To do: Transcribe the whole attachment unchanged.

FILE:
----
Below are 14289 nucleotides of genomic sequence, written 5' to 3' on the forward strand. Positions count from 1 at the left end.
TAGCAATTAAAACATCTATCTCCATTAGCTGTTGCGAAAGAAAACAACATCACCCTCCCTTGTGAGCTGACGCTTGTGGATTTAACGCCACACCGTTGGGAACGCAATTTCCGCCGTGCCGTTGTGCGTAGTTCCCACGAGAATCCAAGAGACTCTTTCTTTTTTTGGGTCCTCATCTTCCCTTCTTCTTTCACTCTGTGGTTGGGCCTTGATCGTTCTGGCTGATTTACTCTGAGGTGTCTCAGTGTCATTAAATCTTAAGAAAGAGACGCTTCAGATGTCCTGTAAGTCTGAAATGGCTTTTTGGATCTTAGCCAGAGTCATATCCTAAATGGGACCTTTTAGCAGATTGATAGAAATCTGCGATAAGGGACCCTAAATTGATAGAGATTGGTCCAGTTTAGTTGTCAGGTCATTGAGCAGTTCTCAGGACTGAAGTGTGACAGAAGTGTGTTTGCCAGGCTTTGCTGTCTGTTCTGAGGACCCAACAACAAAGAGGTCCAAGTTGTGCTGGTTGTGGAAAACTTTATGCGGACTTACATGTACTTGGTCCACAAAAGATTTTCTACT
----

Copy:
Below are 14289 nucleotides of genomic sequence, written 5' to 3' on the forward strand. Positions count from 1 at the left end.
TAGCAATTAAAACATCTATCTCCATTAGCTGTTGCGAAAGAAAACAACATCACCCTCCCTTGTGAGCTGACGCTTGTGGATTTAACGCCACACCGTTGGGAACGCAATTTCCGCCGTGCCGTTGTGCGTAGTTCCCACGAGAATCCAAGAGACTCTTTCTTTTTTTGGGTCCTCATCTTCCCTTCTTCTTTCACTCTGTGGTTGGGCCTTGATCGTTCTGGCTGATTTACTCTGAGGTGTCTCAGTGTCATTAAATCTTAAGAAAGAGACGCTTCAGATGTCCTGTAAGTCTGAAATGGCTTTTTGGATCTTAGCCAGAGTCATATCCTAAATGGGACCTTTTAGCAGATTGATAGAAATCTGCGATAAGGGACCCTAAATTGATAGAGATTGGTCCAGTTTAGTTGTCAGGTCATTGAGCAGTTCTCAGGACTGAAGTGTGACAGAAGTGTGTTTGCCAGGCTTTGCTGTCTGTTCTGAGGACCCAACAACAAAGAGGTCCAAGTTGTGCTGGTTGTGGAAAACTTTATGCGGACTTACATGTACTTGGTCCACAAAAGATTTTCTACT